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Combined photodynamic therapy and intravitreal bevacizumab injection for the treatment of adult Coats' disease: a case report.

Kim J, Park KH, Woo SJ - Korean J Ophthalmol (2010)

Bottom Line: After this combined therapy, her right fundus revealed a significant regression of abnormal retinal vessels and subretinal exudates.A fluorescein angiography showed no leakage from the abnormal retinal vessels.At 9 months after the combined therapy, she was able to maintain a stable visual acuity and visual field.

View Article: PubMed Central - PubMed

Affiliation: Department of Ophthalmology, Seoul National University College of Medicine, Seoul, Korea.

ABSTRACT
A 68-year-old woman presented with a visual field defect in her right eye. The fundus of her right eye showed multiple telangiectatic vessels, retinal hemorrhages, and subretinal exudates in the inferior peripheral retina. Nine months later, the subretinal exudates extended to the fovea despite treatment with laser photocoagulation. Cryotherapy was not possible at the time because of the posterior location of the retinal telangiectatic vessels. She was treated with a combination of photodynamic therapy (PDT) and intravitreal bevacizumab injection: three injections were given at 2-month intervals. After this combined therapy, her right fundus revealed a significant regression of abnormal retinal vessels and subretinal exudates. A fluorescein angiography showed no leakage from the abnormal retinal vessels. At 9 months after the combined therapy, she was able to maintain a stable visual acuity and visual field. This is the first case report that demonstrates the efficacy of the combined treatment of PDT and intravitreal bevacizumab injection in Coats's disease. This combined therapy is a kind of treatment modality for adult Coats' disease in cases which cryotherapy cannot be employed and are refractory to laser photocoagulation.

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Related in: MedlinePlus

Serial montage fundus photographs (left) and fluorescein angiographs (middle and right) of the right eye. (A) Two days before photodynamic therapy (PDT). The subretinal exudates were threatening the fovea. Dotted circles indicate PDT treatment areas. Fluorescein angiography reveals dye leakage from the abnormal retinal vessels and hypofluorescence corresponding to the subretinal exudates. (B) Six months post-PDT, significant regression of the abnormal retinal vessels and subretinal exudates was observed. (C) Nine months post-PDT, the subretinal exudates shrank to become more distant from the fovea.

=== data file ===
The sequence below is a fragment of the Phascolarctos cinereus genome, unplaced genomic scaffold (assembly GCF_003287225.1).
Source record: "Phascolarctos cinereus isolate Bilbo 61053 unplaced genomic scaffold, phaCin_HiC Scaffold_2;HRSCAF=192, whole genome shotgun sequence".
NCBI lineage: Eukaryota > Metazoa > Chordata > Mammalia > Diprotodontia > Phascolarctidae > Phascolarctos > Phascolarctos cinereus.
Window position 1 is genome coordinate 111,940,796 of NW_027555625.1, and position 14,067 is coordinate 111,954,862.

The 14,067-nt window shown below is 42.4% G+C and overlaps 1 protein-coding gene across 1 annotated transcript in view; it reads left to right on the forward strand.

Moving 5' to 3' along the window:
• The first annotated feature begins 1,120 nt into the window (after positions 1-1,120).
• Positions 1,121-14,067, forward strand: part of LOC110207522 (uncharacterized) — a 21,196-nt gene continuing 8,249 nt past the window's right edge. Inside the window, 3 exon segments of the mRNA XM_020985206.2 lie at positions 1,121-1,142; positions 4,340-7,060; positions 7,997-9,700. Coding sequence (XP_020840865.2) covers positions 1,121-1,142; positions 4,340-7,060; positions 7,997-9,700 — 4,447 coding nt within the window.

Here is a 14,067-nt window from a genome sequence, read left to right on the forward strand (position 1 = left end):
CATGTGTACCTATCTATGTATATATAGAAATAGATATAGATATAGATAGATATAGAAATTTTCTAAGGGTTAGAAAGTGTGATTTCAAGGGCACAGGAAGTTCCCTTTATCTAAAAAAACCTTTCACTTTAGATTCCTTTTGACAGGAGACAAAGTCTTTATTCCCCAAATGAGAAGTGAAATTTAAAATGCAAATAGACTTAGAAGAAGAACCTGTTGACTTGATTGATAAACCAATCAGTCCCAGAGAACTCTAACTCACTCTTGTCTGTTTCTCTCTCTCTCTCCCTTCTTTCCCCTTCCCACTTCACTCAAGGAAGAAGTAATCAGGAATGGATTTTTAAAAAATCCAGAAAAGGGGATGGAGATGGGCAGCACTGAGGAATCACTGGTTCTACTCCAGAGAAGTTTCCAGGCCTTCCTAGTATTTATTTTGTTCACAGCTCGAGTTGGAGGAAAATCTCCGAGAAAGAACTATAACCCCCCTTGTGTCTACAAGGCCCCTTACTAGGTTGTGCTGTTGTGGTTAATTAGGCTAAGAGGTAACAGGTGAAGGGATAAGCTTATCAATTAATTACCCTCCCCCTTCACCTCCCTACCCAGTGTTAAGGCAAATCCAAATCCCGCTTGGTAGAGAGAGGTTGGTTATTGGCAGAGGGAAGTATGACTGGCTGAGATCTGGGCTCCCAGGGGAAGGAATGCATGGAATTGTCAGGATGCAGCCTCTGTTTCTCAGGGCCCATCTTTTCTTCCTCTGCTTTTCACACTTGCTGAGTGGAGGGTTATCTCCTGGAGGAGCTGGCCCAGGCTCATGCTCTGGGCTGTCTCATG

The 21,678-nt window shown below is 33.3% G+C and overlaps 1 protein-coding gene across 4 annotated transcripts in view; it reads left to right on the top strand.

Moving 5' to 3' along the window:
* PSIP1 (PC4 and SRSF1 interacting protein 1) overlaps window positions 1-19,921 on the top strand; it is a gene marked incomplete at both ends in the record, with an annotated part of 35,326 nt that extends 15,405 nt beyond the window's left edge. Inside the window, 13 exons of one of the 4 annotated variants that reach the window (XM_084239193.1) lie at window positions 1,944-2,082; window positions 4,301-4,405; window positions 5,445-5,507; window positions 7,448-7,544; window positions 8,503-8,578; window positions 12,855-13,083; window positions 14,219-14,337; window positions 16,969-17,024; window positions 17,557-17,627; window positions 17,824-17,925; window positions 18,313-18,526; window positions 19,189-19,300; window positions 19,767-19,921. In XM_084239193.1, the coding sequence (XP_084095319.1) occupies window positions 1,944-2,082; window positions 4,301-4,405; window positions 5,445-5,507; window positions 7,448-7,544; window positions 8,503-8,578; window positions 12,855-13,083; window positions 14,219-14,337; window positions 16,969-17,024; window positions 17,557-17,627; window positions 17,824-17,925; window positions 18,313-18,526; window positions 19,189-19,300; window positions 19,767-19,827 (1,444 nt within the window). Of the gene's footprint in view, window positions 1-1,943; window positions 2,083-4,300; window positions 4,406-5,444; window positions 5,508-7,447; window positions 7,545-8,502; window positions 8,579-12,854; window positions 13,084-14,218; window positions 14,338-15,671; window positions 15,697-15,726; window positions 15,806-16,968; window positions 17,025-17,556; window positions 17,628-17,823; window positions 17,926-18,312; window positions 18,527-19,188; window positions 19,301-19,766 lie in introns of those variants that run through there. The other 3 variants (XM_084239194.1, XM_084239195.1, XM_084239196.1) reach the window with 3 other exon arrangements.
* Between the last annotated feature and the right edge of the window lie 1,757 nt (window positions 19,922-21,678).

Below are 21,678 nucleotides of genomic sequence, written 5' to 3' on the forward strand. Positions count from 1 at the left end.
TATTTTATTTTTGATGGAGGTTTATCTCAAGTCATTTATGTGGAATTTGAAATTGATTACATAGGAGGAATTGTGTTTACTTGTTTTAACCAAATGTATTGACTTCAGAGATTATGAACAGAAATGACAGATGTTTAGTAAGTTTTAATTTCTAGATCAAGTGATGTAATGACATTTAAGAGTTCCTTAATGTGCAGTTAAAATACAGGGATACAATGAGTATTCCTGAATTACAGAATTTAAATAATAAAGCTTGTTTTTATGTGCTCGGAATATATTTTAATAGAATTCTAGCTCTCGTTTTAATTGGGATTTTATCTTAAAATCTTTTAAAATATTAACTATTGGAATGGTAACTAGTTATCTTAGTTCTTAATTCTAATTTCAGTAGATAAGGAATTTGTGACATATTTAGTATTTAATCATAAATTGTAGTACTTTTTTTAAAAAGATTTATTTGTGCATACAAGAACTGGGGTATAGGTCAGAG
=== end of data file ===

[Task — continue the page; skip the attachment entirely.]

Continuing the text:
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Figure 1: Serial montage fundus photographs (left) and fluorescein angiographs (middle and right) of the right eye. (A) Two days before photodynamic therapy (PDT). The subretinal exudates were threatening the fovea. Dotted circles indicate PDT treatment areas. Fluorescein angiography reveals dye leakage from the abnormal retinal vessels and hypofluorescence corresponding to the subretinal exudates. (B) Six months post-PDT, significant regression of the abnormal retinal vessels and subretinal exudates was observed. (C) Nine months post-PDT, the subretinal exudates shrank to become more distant from the fovea.

Mentions: At 9 months after presentation, a fundus examination revealed about 1 disc diameter extension of the subretinal exudates to the fovea. PDT was used to treat the 2 large active areas of abnormal telangiectatic and aneurysmal retinal vessels (Fig. 1A). After the PDT treatment, intravitreal bevacizumab was injected in order to decrease exudation and to block the regeneration of abnormal retinal vessels which were obliterated by PDT.